The Fine Print: How to remove water weeds properly

Water weeds Photo by Ralu Cohn/Shutterstock

What goes through your mind when you jump in the lake and feel stringy plants tickling your toes? Like the line from the Ghostbusters song, there’s something weird and it don’t look good. If only you could fetch Bill Murray and his gang. Take invasive Eurasian water-milfoil. There’s a reason they call it the zombie weed; an underwater plant that regenerates even when severed from its roots conjures up the living dead. Who you gonna call? Well, that depends on where you are in Canada.

Before you start: Two caveats
First, people shouldn’t be afraid of plants licking their legs. “The danger is more from panic,” says James Littley of the Okanagan Basin Water Board. Nobody, to his knowledge, has ever been sucked to the bottom by aquatic vegetation, though excessive growth can choke a boat propeller. The stuff also stinks when it decays, and the process of decomposition uses up precious oxygen needed by fish. Still, if you don’t know what the plant is, leave it alone or consult experts, Littley says. “It could be sensitive or endangered.” Native water plants can also keep the water clean; provide habitat for wildlife such as fish, turtles, frogs, and small mammals; and protect against erosion.

Second, reduce excessive plant growth by minimizing nutrient-loaded runoff: don’t use fertilizers; don’t hardscape; leave at least a three-metre-wide buffer zone of plants at the shoreline; and keep your septic system operating properly.

Step 1: You may need a permit
Sometimes, though, there’s no option but to selectively harvest vegetation to make a boat channel to your dock or an open swimming area. Check with whoever manages the water bed in front of your cabin (surprise! it’s not you) to ensure that you’re not interfering with, say, fish habitat, endangered mussels, or sensitive and protected plants.

In Ontario, for example, multiple governments meet at the water’s edge: Fisheries and Oceans Canada (DFO), Parks Canada, the Ministry of Natural Resources and Forestry, and conservation authorities (CAs). In addition, First Nations consultation may be required. The MNRF has jurisdiction over most of the province’s waterways, and you won’t need a ministry permit to take out invasive aquatic plants, as long as you follow the rules. (More on these below.) The same applies for native aquatic plants, but only if you are south of a boundary stretching roughly from Ottawa north of the Trent-Severn Waterway to Georgian Bay. Search “remove native aquatic plants” on ontario.ca for a helpful map. Cottagers on the Trent-Severn or the Rideau Canal systems, which are administered by Parks Canada, will always need a permit; search online for the “in-water and shoreline work permit.” Lastly, you might need a separate permit if you are in a wetland in a CA. If you think this all sounds complicated, you’re not wrong. Your best bet is to call your local building department, which will get you started.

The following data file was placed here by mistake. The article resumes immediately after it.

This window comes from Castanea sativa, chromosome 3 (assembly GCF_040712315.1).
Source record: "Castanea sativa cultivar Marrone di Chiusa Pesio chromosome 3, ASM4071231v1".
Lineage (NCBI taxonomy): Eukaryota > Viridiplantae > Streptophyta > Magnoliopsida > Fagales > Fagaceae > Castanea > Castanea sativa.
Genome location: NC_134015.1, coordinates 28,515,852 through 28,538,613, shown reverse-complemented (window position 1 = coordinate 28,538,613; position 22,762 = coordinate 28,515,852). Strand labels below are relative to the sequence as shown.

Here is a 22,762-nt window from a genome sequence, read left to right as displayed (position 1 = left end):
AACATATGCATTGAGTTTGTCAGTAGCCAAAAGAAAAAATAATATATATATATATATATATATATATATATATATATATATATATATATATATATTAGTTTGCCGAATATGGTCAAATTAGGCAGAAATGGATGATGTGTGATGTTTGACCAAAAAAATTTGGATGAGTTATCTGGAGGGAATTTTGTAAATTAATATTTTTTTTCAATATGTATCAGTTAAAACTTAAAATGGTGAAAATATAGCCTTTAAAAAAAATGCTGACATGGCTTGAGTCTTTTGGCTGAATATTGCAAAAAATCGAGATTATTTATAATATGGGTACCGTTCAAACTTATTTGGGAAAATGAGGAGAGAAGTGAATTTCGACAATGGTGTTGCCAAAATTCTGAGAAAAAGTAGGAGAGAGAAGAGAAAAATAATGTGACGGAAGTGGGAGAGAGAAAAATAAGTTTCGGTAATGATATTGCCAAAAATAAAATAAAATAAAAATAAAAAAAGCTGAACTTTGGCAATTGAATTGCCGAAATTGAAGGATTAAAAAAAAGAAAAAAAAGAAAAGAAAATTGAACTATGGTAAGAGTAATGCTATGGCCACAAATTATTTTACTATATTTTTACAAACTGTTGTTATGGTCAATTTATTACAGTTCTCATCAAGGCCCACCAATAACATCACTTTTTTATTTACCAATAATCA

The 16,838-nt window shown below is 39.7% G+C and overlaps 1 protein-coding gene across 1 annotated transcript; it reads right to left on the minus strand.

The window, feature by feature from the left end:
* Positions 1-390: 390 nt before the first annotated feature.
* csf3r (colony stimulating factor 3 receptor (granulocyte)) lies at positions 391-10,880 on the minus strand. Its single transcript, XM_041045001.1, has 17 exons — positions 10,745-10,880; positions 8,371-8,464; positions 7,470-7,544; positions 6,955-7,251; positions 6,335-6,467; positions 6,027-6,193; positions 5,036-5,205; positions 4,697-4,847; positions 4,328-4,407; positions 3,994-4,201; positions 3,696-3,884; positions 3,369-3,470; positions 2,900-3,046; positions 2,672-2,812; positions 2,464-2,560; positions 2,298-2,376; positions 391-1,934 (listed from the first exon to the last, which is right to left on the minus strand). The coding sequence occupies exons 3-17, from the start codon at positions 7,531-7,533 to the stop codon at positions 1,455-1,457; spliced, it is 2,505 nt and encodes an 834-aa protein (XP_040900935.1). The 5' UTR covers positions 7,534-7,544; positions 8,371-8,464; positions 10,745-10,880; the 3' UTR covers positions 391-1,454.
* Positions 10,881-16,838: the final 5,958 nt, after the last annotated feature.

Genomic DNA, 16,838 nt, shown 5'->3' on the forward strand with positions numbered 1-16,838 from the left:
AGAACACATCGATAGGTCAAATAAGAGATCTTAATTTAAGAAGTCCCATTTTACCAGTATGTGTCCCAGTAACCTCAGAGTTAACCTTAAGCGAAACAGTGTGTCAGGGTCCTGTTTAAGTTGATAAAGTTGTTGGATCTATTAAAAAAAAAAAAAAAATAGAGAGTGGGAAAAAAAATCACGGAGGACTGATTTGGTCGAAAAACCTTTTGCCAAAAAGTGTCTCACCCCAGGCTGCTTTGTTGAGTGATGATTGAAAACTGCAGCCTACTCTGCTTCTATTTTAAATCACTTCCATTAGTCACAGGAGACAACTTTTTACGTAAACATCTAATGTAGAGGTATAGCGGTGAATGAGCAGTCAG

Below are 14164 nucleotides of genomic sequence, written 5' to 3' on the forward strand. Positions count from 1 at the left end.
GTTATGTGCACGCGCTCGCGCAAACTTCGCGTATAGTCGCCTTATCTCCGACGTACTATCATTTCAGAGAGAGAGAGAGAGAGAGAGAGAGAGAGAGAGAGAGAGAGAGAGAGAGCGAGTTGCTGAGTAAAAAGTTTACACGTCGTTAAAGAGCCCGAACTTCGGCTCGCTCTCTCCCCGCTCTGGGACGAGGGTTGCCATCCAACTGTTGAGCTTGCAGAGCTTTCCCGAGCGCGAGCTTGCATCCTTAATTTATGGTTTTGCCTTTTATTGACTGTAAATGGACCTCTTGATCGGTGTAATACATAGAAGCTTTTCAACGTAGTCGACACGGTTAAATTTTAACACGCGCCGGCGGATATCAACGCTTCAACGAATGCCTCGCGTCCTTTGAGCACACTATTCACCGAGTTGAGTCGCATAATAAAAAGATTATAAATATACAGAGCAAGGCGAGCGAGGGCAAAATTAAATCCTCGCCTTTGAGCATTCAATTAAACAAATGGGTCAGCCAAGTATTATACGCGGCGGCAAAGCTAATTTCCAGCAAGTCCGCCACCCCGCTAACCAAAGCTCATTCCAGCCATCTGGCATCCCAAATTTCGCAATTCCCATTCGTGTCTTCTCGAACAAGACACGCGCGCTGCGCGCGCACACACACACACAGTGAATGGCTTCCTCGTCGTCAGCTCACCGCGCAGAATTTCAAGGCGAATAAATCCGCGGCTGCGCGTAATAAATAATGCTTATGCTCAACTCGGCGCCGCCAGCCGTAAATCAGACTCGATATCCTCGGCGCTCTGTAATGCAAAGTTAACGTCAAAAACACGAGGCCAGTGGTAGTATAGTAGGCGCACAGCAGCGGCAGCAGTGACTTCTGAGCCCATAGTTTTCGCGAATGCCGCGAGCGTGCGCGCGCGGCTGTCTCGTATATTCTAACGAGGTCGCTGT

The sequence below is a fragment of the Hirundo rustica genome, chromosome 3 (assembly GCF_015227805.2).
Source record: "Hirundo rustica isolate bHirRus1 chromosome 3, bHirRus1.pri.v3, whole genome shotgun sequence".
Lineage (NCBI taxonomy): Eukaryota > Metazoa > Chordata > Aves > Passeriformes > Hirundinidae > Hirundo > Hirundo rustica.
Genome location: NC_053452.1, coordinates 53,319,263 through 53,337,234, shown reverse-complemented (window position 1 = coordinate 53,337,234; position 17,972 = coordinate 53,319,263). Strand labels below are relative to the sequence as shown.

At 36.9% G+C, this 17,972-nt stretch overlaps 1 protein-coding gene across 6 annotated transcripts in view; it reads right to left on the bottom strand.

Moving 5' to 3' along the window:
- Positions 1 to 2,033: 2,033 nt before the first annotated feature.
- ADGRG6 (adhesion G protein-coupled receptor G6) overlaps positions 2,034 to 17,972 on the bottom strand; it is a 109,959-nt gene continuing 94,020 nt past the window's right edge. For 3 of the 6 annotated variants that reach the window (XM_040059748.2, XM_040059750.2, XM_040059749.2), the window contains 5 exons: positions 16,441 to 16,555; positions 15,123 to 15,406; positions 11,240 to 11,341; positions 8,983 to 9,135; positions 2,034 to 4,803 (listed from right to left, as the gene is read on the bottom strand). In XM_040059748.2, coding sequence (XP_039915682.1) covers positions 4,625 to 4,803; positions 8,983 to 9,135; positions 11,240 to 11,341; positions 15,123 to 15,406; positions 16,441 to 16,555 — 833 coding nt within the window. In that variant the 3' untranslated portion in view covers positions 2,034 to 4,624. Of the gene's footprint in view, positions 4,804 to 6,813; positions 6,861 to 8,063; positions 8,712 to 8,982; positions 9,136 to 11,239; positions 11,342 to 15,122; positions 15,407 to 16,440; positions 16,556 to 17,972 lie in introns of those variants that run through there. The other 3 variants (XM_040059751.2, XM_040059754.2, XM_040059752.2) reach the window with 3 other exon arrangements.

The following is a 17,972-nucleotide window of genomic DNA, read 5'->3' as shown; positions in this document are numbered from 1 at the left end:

Is your cabin in B.C., but not in DFO territory? Go to the FrontCounter BC website and search for an application for “changes in and about a stream.”

On DFO-managed waters throughout Canada, such as coastal waterfront, cottagers don’t require a permit, again if you follow the rules. However, guidelines and the application process for provincial waters vary slightly across the country. An example is Alberta’s rigorous program through Alberta Environment and Parks. The restrictions on cutting aquatic plants are similar to the DFO’s, but all work requires approval through the new OneStop online application portal. On the other side of the country, in Nova Scotia, you should contact your local Environment office for advice.

Step 2: Do it the right way
Whatever your jurisdiction, follow basic guidelines: work only directly in front of your property, and stay within the maximum harvest area; minimize the removal of native aquatic vegetation; dispose of the invasive plants you remove well up on dry land (they’re zombies, remember!); use only a rake, a cutter bar, or your hands to remove plants; and avoid dredging the bottom or carrying out work during critical fish life stages. (Search online for “timing windows to conduct projects in or around water” to get info for each province, and start your zombie-zapping research early. It can take weeks for a permit application to be processed, and the work window is small, usually July and August.)

Wondering about applying herbicides? Check with your local environment authority, such as Ontario’s Ministry of the Environment, Conservation and Parks, to see what’s allowed.

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